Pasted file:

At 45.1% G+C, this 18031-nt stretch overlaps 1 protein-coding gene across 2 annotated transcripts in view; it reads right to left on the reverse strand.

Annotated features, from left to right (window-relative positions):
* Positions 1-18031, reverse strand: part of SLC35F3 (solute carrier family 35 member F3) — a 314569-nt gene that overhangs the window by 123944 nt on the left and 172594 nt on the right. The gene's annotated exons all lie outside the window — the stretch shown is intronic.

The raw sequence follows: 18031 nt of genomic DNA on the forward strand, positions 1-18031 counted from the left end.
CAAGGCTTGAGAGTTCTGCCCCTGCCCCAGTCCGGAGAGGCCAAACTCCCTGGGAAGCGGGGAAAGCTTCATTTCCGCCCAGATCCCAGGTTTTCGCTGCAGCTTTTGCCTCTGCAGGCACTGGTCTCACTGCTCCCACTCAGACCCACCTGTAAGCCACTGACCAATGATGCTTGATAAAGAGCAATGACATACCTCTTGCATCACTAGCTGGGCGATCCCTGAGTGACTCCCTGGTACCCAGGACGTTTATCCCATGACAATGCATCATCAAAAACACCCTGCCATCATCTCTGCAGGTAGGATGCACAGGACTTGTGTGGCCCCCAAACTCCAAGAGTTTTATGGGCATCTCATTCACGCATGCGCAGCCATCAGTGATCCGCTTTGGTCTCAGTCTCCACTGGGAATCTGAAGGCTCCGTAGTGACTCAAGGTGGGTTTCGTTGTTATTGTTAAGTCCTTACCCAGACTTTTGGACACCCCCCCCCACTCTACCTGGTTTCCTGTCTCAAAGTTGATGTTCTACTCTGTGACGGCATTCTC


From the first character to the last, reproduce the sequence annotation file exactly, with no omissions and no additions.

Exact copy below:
At 45.1% G+C, this 18031-nt stretch overlaps 1 protein-coding gene across 2 annotated transcripts in view; it reads right to left on the reverse strand.

Annotated features, from left to right (window-relative positions):
* Positions 1-18031, reverse strand: part of SLC35F3 (solute carrier family 35 member F3) — a 314569-nt gene that overhangs the window by 123944 nt on the left and 172594 nt on the right. The gene's annotated exons all lie outside the window — the stretch shown is intronic.

The raw sequence follows: 18031 nt of genomic DNA on the forward strand, positions 1-18031 counted from the left end.
CAAGGCTTGAGAGTTCTGCCCCTGCCCCAGTCCGGAGAGGCCAAACTCCCTGGGAAGCGGGGAAAGCTTCATTTCCGCCCAGATCCCAGGTTTTCGCTGCAGCTTTTGCCTCTGCAGGCACTGGTCTCACTGCTCCCACTCAGACCCACCTGTAAGCCACTGACCAATGATGCTTGATAAAGAGCAATGACATACCTCTTGCATCACTAGCTGGGCGATCCCTGAGTGACTCCCTGGTACCCAGGACGTTTATCCCATGACAATGCATCATCAAAAACACCCTGCCATCATCTCTGCAGGTAGGATGCACAGGACTTGTGTGGCCCCCAAACTCCAAGAGTTTTATGGGCATCTCATTCACGCATGCGCAGCCATCAGTGATCCGCTTTGGTCTCAGTCTCCACTGGGAATCTGAAGGCTCCGTAGTGACTCAAGGTGGGTTTCGTTGTTATTGTTAAGTCCTTACCCAGACTTTTGGACACCCCCCCCCACTCTACCTGGTTTCCTGTCTCAAAGTTGATGTTCTACTCTGTGACGGCATTCTC